Jason Stiegler Gets Intimate with Mackie SRM and DL32R
Jason Stiegler is one of those guys who can’t sit still. When he’s not bouncing between tours with Capital Cities, Atlas Genius, or The Ting Tings, he’s in the studio producing an eclectic range of projects. In his spare time, he’s out spinning tracks at venues and parties across Southern California.
It’s a schedule he loves, doing work he enjoys. In particular, more intimate clubs and parties provide a way to test out new tracks and gauge audience reaction, he explains. For these gigs, he carries a sound system that fills the room but fits in his car: Mackie SRM450 loudspeakers, SRM1550 subs, and a DL32R wireless digital mixer.
“Sometimes we play some fairly intimate clubs, or even house parties, and I need a rig I can move and setup easily,” he explains. “At the same time, it’s really important for us to have a small but powerful rig that can make electronic music come across the way that it’s supposed to come across. The SRM speakers definitely deliver.”
Stiegler is also a big fan of the Mackie DL32R for these events. “What’s great about the DL32R is that I can set it up anywhere in the house,” he offers. “We’ve used it on tour as a monitor desk, and as a FOH desk on smaller shows. Tonight we’ve got it set up under my DJ rack. I can walk around the room before the show, EQ and time-align the speakers, and check the sound from anywhere in the venue. It allows me to do all the things I can do on a larger scale with a larger system. The SRM speakers with the Mackie DL32R is a powerful system that can make a small system sound as good as a big system.”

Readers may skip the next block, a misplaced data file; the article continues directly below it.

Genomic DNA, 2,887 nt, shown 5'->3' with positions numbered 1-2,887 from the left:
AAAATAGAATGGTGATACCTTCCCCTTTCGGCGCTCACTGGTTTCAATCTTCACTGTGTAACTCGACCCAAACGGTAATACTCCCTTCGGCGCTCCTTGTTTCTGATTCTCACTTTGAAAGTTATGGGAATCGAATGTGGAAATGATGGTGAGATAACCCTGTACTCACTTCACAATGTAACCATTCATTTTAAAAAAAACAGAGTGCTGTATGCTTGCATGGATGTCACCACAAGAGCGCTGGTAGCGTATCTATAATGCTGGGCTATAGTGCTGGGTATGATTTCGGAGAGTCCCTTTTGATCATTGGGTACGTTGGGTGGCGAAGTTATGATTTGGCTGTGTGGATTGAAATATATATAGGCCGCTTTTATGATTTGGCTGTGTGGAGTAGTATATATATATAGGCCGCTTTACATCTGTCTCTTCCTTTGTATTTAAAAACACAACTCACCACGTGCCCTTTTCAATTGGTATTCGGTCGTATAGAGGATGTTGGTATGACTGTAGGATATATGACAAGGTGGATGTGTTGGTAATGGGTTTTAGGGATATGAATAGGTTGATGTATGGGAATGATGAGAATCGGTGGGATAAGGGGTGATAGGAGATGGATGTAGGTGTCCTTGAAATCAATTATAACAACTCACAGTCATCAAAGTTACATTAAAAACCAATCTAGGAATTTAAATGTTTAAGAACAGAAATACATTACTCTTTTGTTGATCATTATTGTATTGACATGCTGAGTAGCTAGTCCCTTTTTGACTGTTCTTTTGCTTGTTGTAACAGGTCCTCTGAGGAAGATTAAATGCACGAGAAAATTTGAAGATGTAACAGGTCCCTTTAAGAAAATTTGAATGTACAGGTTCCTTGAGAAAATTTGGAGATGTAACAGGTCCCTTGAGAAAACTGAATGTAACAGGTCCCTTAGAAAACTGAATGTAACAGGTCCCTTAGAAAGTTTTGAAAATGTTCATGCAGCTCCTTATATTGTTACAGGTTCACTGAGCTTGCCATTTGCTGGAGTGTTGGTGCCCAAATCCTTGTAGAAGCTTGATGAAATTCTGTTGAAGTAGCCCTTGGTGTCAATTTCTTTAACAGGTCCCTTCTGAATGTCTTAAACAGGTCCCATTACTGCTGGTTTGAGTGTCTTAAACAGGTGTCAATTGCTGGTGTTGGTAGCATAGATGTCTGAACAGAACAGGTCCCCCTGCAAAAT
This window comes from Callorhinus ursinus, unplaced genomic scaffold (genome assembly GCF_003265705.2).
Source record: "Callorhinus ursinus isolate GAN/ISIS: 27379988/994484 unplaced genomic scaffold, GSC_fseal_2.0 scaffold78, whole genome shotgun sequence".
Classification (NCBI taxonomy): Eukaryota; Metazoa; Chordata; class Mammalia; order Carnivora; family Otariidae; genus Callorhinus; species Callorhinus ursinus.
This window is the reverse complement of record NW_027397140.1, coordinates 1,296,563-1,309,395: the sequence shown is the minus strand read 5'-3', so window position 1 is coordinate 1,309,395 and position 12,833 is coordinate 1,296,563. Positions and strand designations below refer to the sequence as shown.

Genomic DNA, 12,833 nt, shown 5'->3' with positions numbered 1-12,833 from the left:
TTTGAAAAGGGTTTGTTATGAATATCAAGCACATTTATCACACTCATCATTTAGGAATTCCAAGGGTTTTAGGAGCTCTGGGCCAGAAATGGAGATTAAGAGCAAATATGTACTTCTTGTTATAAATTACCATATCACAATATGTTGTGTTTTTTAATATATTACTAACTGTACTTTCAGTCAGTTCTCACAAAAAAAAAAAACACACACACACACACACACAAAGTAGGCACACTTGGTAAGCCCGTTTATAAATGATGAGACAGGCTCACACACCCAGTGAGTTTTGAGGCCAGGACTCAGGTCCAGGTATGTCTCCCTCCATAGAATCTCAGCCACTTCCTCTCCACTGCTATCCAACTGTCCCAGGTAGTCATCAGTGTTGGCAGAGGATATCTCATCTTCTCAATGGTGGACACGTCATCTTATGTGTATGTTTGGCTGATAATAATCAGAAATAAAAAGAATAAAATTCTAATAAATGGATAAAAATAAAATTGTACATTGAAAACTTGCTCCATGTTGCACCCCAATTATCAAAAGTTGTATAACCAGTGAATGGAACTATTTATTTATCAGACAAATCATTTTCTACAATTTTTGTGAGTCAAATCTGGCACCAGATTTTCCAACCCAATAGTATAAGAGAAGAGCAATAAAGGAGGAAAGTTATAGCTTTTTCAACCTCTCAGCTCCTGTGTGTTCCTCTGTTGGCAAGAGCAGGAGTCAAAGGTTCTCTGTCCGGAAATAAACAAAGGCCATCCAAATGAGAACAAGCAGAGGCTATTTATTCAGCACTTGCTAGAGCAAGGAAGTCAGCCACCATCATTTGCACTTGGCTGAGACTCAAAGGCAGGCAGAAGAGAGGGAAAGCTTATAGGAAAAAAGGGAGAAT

Wireless mixing has definitely made a difference in how he approaches his work, says Stiegler. “The fantastic thing about wireless mixing is that you’re able to hear the mix from different vantage points throughout the venue. I’m no tied down to a specific location. It’s something you’re just not able to do with a conventional FOH mixer.”
It’s not just the DL32R’s compact footprint and wireless capabilities, says Stiegler.
“The ability to use it not just as a mixer but as a multi-track recorder, to take those recordings and load them into your favorite DAW – it’s something you just can’t do with most mixers.”
Stiegler sums it up: “The future is upon us, and I think it’s in the form of wireless mixing.”